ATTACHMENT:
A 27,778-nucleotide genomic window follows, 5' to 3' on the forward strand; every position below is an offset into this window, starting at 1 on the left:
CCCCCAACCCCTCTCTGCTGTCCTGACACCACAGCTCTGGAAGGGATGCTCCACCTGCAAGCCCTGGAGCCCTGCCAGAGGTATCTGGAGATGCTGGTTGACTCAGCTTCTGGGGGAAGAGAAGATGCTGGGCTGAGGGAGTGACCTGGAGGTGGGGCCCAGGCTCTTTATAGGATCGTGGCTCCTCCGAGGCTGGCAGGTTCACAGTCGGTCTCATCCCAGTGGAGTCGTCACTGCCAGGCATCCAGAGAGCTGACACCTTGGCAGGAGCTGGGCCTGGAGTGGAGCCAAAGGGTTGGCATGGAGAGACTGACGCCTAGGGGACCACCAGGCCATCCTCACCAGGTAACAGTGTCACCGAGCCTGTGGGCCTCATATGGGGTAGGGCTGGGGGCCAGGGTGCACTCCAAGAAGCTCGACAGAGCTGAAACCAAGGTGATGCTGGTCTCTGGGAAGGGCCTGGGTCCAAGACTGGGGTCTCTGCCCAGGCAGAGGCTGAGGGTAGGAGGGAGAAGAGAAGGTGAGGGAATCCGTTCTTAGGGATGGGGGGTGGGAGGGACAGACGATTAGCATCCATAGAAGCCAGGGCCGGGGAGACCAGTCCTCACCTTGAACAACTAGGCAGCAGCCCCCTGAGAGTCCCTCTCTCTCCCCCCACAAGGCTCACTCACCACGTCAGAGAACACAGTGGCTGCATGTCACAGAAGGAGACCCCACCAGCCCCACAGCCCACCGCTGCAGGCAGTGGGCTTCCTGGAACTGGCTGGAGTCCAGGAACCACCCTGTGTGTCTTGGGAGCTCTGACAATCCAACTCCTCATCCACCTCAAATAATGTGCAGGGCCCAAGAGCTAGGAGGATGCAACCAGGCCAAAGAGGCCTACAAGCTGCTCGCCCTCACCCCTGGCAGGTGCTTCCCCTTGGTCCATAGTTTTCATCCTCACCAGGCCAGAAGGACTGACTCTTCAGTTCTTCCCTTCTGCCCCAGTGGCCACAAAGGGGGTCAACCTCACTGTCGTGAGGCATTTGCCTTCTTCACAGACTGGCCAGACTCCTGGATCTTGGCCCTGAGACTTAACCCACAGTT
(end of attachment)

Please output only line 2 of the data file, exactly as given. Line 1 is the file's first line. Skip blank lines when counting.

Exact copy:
CCCCCAACCCCTCTCTGCTGTCCTGACACCACAGCTCTGGAAGGGATGCTCCACCTGCAAGCCCTGGAGCCCTGCCAGAGGTATCTGGAGATGCTGGTTGACTCAGCTTCTGGGGGAAGAGAAGATGCTGGGCTGAGGGAGTGACCTGGAGGTGGGGCCCAGGCTCTTTATAGGATCGTGGCTCCTCCGAGGCTGGCAGGTTCACAGTCGGTCTCATCCCAGTGGAGTCGTCACTGCCAGGCATCCAGAGAGCTGACACCTTGGCAGGAGCTGGGCCTGGAGTGGAGCCAAAGGGTTGGCATGGAGAGACTGACGCCTAGGGGACCACCAGGCCATCCTCACCAGGTAACAGTGTCACCGAGCCTGTGGGCCTCATATGGGGTAGGGCTGGGGGCCAGGGTGCACTCCAAGAAGCTCGACAGAGCTGAAACCAAGGTGATGCTGGTCTCTGGGAAGGGCCTGGGTCCAAGACTGGGGTCTCTGCCCAGGCAGAGGCTGAGGGTAGGAGGGAGAAGAGAAGGTGAGGGAATCCGTTCTTAGGGATGGGGGGTGGGAGGGACAGACGATTAGCATCCATAGAAGCCAGGGCCGGGGAGACCAGTCCTCACCTTGAACAACTAGGCAGCAGCCCCCTGAGAGTCCCTCTCTCTCCCCCCACAAGGCTCACTCACCACGTCAGAGAACACAGTGGCTGCATGTCACAGAAGGAGACCCCACCAGCCCCACAGCCCACCGCTGCAGGCAGTGGGCTTCCTGGAACTGGCTGGAGTCCAGGAACCACCCTGTGTGTCTTGGGAGCTCTGACAATCCAACTCCTCATCCACCTCAAATAATGTGCAGGGCCCAAGAGCTAGGAGGATGCAACCAGGCCAAAGAGGCCTACAAGCTGCTCGCCCTCACCCCTGGCAGGTGCTTCCCCTTGGTCCATAGTTTTCATCCTCACCAGGCCAGAAGGACTGACTCTTCAGTTCTTCCCTTCTGCCCCAGTGGCCACAAAGGGGGTCAACCTCACTGTCGTGAGGCATTTGCCTTCTTCACAGACTGGCCAGACTCCTGGATCTTGGCCCTGAGACTTAACCCACAGTT